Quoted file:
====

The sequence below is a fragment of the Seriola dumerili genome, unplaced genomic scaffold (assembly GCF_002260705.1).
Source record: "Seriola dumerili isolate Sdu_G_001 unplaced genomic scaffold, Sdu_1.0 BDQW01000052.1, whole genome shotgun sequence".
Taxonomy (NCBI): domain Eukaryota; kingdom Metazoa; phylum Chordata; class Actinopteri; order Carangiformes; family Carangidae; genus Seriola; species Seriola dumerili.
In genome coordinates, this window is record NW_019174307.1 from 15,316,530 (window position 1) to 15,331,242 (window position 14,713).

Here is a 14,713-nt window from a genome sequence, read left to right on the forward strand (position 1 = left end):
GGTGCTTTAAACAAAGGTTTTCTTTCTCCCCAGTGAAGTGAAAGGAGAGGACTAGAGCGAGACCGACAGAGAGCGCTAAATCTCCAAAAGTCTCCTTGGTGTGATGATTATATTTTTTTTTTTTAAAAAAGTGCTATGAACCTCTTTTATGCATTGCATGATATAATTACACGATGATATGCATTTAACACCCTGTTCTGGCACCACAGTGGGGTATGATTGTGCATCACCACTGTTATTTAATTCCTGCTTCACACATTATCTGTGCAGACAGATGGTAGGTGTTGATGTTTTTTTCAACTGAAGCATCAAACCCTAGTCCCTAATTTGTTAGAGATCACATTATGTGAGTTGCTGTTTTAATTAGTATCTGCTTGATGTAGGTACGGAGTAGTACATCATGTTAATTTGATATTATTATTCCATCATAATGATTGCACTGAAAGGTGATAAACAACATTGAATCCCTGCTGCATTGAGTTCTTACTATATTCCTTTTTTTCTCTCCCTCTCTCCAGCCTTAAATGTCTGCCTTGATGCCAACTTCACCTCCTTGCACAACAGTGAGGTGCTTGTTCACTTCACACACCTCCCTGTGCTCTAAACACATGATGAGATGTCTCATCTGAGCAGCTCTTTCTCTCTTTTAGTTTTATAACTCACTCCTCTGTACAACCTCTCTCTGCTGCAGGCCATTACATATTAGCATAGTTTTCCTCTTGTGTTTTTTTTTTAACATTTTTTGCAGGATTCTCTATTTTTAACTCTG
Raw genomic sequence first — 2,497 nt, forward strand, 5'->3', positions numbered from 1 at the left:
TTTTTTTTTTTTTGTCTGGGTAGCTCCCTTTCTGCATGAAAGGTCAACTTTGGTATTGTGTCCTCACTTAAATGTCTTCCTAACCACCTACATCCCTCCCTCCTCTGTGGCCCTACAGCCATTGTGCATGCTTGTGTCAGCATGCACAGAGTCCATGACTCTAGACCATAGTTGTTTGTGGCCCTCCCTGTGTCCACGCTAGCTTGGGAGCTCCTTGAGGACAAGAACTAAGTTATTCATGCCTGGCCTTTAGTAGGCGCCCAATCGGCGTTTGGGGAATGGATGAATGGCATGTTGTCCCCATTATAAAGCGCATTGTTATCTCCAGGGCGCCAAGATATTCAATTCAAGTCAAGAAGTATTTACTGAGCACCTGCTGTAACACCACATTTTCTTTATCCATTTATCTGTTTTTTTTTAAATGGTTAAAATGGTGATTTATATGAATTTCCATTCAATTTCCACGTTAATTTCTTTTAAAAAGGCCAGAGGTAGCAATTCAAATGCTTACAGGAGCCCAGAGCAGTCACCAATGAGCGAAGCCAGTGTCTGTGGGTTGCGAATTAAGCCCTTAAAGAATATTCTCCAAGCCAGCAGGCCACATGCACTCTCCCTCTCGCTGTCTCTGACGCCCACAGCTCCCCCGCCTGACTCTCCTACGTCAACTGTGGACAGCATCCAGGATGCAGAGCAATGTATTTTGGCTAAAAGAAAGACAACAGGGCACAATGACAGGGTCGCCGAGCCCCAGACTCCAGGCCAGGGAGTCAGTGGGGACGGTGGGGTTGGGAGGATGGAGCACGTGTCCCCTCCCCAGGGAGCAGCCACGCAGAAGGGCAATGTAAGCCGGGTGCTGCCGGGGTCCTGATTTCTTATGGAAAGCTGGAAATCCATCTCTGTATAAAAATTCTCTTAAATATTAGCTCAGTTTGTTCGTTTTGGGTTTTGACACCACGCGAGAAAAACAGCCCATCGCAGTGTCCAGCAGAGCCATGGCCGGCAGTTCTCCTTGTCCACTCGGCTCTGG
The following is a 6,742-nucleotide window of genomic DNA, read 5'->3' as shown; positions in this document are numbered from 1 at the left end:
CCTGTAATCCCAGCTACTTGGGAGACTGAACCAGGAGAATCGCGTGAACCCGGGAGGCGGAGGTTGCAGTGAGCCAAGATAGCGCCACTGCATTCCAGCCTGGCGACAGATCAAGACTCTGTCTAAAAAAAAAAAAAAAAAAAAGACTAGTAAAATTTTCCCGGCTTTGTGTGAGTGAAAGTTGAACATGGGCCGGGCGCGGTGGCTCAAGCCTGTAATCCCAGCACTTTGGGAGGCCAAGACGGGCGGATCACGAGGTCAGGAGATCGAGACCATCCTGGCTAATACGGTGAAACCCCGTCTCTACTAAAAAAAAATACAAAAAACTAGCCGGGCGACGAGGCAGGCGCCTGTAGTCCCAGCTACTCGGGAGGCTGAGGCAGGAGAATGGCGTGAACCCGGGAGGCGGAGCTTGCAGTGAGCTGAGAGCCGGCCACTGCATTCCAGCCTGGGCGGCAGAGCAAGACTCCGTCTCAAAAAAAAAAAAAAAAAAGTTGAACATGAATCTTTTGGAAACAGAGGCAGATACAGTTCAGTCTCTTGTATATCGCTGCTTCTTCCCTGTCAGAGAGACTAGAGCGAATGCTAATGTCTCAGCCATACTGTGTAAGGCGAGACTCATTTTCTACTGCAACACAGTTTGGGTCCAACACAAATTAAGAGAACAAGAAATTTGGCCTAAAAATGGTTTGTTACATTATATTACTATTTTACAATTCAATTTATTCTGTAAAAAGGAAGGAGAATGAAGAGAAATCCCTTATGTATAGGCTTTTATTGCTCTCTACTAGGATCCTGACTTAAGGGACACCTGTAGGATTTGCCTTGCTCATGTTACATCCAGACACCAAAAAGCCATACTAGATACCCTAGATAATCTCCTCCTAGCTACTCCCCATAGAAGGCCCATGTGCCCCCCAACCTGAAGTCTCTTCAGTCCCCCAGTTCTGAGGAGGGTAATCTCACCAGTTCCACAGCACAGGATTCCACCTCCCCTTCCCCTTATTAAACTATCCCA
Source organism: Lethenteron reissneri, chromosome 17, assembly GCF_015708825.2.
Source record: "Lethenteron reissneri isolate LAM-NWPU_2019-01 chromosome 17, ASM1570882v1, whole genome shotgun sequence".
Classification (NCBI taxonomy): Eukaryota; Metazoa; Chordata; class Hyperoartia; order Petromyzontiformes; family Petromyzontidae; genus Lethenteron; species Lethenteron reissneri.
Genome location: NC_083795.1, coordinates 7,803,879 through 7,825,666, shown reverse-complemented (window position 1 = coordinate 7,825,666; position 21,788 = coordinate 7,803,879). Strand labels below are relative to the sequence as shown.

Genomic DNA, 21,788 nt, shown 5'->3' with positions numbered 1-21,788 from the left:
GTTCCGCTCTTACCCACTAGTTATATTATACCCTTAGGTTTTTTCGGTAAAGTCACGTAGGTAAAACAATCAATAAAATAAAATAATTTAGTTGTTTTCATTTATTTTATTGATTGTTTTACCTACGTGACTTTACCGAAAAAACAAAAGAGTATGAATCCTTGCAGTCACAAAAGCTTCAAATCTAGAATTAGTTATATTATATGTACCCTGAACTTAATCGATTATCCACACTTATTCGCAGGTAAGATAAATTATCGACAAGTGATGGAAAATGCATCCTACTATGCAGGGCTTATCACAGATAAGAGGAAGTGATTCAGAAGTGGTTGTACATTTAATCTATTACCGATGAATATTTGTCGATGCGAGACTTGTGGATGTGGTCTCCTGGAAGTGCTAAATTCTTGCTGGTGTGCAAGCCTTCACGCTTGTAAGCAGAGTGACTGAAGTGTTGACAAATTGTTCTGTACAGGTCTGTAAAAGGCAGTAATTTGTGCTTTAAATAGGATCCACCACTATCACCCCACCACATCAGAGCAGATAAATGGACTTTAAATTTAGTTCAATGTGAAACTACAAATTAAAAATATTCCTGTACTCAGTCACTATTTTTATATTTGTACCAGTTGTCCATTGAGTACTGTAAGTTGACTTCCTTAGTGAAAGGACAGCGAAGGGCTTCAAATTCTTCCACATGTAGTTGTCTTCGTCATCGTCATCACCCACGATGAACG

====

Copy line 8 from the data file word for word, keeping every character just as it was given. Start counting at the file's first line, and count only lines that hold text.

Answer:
TTTTTTTTTTTTTGTCTGGGTAGCTCCCTTTCTGCATGAAAGGTCAACTTTGGTATTGTGTCCTCACTTAAATGTCTTCCTAACCACCTACATCCCTCCCTCCTCTGTGGCCCTACAGCCATTGTGCATGCTTGTGTCAGCATGCACAGAGTCCATGACTCTAGACCATAGTTGTTTGTGGCCCTCCCTGTGTCCACGCTAGCTTGGGAGCTCCTTGAGGACAAGAACTAAGTTATTCATGCCTGGCCTTTAGTAGGCGCCCAATCGGCGTTTGGGGAATGGATGAATGGCATGTTGTCCCCATTATAAAGCGCATTGTTATCTCCAGGGCGCCAAGATATTCAATTCAAGTCAAGAAGTATTTACTGAGCACCTGCTGTAACACCACATTTTCTTTATCCATTTATCTGTTTTTTTTTAAATGGTTAAAATGGTGATTTATATGAATTTCCATTCAATTTCCACGTTAATTTCTTTTAAAAAGGCCAGAGGTAGCAATTCAAATGCTTACAGGAGCCCAGAGCAGTCACCAATGAGCGAAGCCAGTGTCTGTGGGTTGCGAATTAAGCCCTTAAAGAATATTCTCCAAGCCAGCAGGCCACATGCACTCTCCCTCTCGCTGTCTCTGACGCCCACAGCTCCCCCGCCTGACTCTCCTACGTCAACTGTGGACAGCATCCAGGATGCAGAGCAATGTATTTTGGCTAAAAGAAAGACAACAGGGCACAATGACAGGGTCGCCGAGCCCCAGACTCCAGGCCAGGGAGTCAGTGGGGACGGTGGGGTTGGGAGGATGGAGCACGTGTCCCCTCCCCAGGGAGCAGCCACGCAGAAGGGCAATGTAAGCCGGGTGCTGCCGGGGTCCTGATTTCTTATGGAAAGCTGGAAATCCATCTCTGTATAAAAATTCTCTTAAATATTAGCTCAGTTTGTTCGTTTTGGGTTTTGACACCACGCGAGAAAAACAGCCCATCGCAGTGTCCAGCAGAGCCATGGCCGGCAGTTCTCCTTGTCCACTCGGCTCTGG